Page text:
I'm working on a kind of fun but very time consuming project at home, a consequence of changing computers a few weeks ago. I had to download Picasa 3 again, and start over nearly from scratch on the program's primary function: cataloging every image file on every hard drive it can find, as well as on your Picasa web albums.
The most interesting but troublesome Picasa 3 does, if you let it and help it along, is catalog and tag every face it can find in all those photos, coordinating these identifications with your Picasa web albums (where Blogger images are stored) and even your Google contacts list. Did I mention this is a Google product? Anyway, it seems to me a worthwhile thing to do, because it automates the tagging process quite a bit, making it easier to find pictures of specific people. It also can be a memory jogger. You may know now who that co-worker is that you snapped at the Christmas party in 2005, but will you remember his name five years and three jobs later? How about the actor who played the albino guy in that one episode of Doctor Who? Or the kids in your second grade class photo? If you track the answer down now, that face is identified forever.
The program sorts all the people into albums as it goes, a process that can take days if you have (as I do) multiple copies stored on various drives of practically every digital photo you've ever taken. It's fun and kind of amazing to see the variety of faces in the unidentified group, the actor from desktop wallpaper or that DVD I photographed surrounded by people I vaguely recognize from church, or else don't remember photographing at all.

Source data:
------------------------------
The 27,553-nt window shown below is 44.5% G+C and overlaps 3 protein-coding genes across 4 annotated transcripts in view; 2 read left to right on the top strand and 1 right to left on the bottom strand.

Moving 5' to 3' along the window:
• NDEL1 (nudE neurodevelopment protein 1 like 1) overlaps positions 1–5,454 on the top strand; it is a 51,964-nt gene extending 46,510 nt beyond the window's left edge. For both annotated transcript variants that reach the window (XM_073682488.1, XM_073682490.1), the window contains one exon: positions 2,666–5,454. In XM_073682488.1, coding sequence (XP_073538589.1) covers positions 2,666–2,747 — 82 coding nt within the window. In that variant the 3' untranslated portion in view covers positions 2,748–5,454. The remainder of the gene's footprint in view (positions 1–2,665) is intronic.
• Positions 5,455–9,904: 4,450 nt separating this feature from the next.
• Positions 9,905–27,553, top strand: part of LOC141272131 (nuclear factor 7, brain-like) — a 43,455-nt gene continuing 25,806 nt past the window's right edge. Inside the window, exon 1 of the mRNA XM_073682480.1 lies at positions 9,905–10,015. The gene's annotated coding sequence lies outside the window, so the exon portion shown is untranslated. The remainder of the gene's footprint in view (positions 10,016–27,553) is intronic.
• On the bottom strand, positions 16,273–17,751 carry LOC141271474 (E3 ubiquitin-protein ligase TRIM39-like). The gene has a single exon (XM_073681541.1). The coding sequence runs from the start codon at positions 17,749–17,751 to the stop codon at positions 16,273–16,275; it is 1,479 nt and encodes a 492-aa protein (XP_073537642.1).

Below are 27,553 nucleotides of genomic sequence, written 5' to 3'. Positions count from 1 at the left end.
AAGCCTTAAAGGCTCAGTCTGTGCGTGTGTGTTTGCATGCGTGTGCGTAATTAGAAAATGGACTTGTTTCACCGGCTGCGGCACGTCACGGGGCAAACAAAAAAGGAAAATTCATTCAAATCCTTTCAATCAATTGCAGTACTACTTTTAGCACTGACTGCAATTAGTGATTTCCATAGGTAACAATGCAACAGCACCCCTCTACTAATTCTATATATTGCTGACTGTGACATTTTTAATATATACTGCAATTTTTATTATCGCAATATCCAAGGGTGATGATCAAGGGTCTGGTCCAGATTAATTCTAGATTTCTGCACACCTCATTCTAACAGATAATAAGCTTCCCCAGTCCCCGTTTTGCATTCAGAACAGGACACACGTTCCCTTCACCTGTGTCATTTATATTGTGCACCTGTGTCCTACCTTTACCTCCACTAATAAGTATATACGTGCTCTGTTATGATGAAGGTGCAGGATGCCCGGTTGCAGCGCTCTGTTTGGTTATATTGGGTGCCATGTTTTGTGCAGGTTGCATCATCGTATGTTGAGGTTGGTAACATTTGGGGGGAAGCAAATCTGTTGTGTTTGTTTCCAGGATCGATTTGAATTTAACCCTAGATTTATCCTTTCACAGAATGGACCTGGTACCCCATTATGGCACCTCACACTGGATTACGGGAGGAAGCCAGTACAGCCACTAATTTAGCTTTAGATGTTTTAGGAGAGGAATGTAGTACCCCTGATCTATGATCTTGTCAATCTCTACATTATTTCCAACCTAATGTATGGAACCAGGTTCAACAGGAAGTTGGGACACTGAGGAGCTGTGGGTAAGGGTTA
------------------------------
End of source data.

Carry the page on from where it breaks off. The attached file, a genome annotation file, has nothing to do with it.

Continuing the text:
Some are vague blurs or too dark to bother with (half of these are unedited files), but most of the faces look like interesting people having a good time, judging from all those smiles. Doubleclick on a stranger and she might turn out to be a face in a crowd at Disneyland, or a kid in the same first communion ceremony as my godson. More disquieting are the faces I know but can't recall the names instantly, whether they starred in Harry Potter movies or were in some of my classes from first grade through high school.
Also potentially troubling are the sheer numbers of files it finds of each photographic subject, including many copies of the same basic image due to unedited files, backups and pictures of pictures. I somehow have more photos of myself (838) than anyone else. #2, I believe, is David Tennant, with 502 images and counting. My beloved husband, who doesn't like me to post his photo, has 159 images. But I have more pictures of Barbie's sister Skipper (94) than of my brother Steve (20). To be fair, though, I see Skipper far more often. There are several Skippers in our den, and Steve has only been to Arizona once.
In some ways the software is very smart about this facial recognition stuff. Somehow it usually gets Ringo Starr and Leonard Nimoy right in photos taken years or even decades apart. Other times, though, it can be completely idiotic, misinterpreting a railing or a pattern of dots as a face. Jolly Rogers, troll dolls, the picture on the mouse pad in the picture of your office, the actor on the spine of the video box on the shelf behind your husband...all these and more are fair game to Picasa. "Who is this person?" it wants to know. "Add a name." Sometimes it makes a wild guess, and the results can be hilarious. Some examples I've found:
- David Tennant, a black guy with dreads and at least one woman identified as my bald, white, male character Fayubi
- My male high school social studies teacher as my Aunt Flora
- Reverend Seth Polley as Wendy Darling (Peter Pan's friend, as seen on the dark ride)
- Emmet Smith (from a magazine cover) as Mattel's Barbie.
I'm well on my way though the project now; the scanning is finished and I only have 18,458 unnamed people left. Yes, the number went up since I wrote the opening paragraph of this entry, due to finding several blurry strangers identified as Scott Bakula or a Mavarin drawing. But I'm getting there.
Next time: the Weekend Assignment!